Event Date: -1000 GR

§ 704  I believe that the oracle gave its answer through Orpheus, for his head, residing in Lesbos after the deed of the women, occupied a chasm on Lesbos and prophesied in the hollow earth. Hence, both the Lesbians and all the rest of Aeolia, as well as their Ionian neighbors, request oracles there, and the pronouncements of this oracle are even sent to Babylon. His head sang many prophecies to the Persian king, and it is said that from there an oracle was given to Cyrus the elder: "What is mine, Cyrus, is yours." Cyrus understood it in this way, namely, that he would occupy both Odrysai and Europe, because Orpheus, once he had become wise and powerful, had ruled over Odrysai and over as many Hellenes as were inspired in his rites of initiation. But I think that he instructed Cyrus to be persuaded by his own fate, for when Cyrus had advanced beyond the river Istros against the Massagetai and the Issedonians (these tribes are Scythian), he died by the hand of a woman who ruled those barbarians, and this woman cut off the head of Cyrus just as the Thracian women had done with that of Orpheus. This much, my guest, I have heard about this oracle from both Protesilaos and the Lesbians. When Philoktetes came to Troy, he was neither ill nor like one who had been ill, and although his hair was gray because of age (he was about sixty years old), he was more vigorous than many of the young men, his gaze was most fearsome among mortals, his words most brief, and he attended few of the councils. [29] (Agamemnon, Menelaos, and Idomeneus 29.1 — 30.3)
Protesilaos says that Agamemnon and Menelaos were alike neither in appearance nor strength. Agamemnon was experienced in the arts of war, was inferior to none of the best in combat, and fulfilled all the duties of a king: he knew what was necessary for a ruler, was persuaded by whatever insight someone else had, and even by his very appearance was fit to lead the Hellenes. He looked majestic and magnificent and like the sort of person who offered sacrifice to the Graces.

Event Date: -1000 GR

§ 705  But Menelaos, although he fought along with many of the Hellenes, abused his brother in every respect. And while having the goodwill and favor of Agamemnon, he nevertheless maligned him and what Agamemnon was doing for him by his desire to rule, even though he was not deemed worthy. Orestes, at any rate, was held in honor in Athens and among the Hellenes since he had avenged his father. But when Orestes was in danger in Argos, Menelaos would have allowed his defeat by the Argives, had Orestes not fallen upon them with his Phocian allies and put them to flight. Thus he won for himself the realm of his father and of Menelaos, although Menelaos was unwilling. Protesilaos says that Menelaos wore his hair boyishly long, as was the Spartan custom, and the Achaeans made allowance for him when he was visiting, since they did not mock those who came from Euboea even though their hair was ridiculously long. He says he conversed most easily and very concisely, mixing pleasant speech with his discourse. [30] Protesilaos did not see the Cretan Idomeneus in Ilion, but he says that when they were in Aulis an embassy arrived from Idomeneus promising the Cretan forces as allies, if he were to share the command with Agamemnon. Agamemnon cautiously listened to the proposal and introduced the ambassador, who proclaimed with a clear and self-confident voice, "Achaeans, a man who has command of Minos offers you a hundred cities as allies so that even playing like children we might capture Troy, and he requests that he be ranked with Agamemnon and rule you just as this man does." To this Agamemnon responded, "I am prepared to cede the entire command if he should appear better than I." Then, he says, Ajax the son of Telamon stepped forward and gave the following speech, "Agamemnon, we have given you supreme command for the discipline of the army and so that not many would be in command.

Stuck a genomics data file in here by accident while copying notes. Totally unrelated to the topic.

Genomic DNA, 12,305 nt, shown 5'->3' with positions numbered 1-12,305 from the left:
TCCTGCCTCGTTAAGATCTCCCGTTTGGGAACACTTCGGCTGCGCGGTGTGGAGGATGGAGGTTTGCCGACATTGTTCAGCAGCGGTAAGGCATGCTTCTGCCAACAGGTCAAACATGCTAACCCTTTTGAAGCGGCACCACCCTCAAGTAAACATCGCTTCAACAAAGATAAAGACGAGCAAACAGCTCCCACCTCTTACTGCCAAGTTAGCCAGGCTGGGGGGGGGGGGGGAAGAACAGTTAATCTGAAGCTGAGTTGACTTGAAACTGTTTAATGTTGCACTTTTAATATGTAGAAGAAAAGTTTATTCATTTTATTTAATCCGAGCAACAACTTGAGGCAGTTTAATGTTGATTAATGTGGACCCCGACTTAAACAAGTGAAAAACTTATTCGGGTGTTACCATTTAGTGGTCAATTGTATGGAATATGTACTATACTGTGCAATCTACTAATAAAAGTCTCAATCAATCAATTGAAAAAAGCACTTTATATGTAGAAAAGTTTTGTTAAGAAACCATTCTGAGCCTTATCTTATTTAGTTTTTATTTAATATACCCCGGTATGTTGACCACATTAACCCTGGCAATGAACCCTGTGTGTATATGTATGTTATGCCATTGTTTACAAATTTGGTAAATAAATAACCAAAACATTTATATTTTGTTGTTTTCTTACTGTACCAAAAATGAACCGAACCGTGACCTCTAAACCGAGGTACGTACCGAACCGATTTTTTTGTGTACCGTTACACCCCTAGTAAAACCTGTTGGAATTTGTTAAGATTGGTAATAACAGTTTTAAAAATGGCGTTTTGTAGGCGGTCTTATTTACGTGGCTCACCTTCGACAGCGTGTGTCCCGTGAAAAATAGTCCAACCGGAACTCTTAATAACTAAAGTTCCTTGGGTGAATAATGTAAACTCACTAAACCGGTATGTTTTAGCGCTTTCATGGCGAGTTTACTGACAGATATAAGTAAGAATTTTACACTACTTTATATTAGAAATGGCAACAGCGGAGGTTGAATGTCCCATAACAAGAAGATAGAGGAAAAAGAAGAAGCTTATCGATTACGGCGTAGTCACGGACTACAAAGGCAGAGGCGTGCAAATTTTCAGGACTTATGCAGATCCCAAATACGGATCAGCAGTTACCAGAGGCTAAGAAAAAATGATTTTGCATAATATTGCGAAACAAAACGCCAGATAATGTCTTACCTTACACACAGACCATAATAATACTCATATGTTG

Event Date: -1000 GR

§ 706  And we are fighting not because we are slaves to either you or anyone else, but for the enslavement of Troy. May we capture it, O gods, after we have accomplished illustrious and noble deeds. We are so disposed toward excellent deeds that we are able to take Troy if we give it serious attention, but we could capture Crete for sport." [30]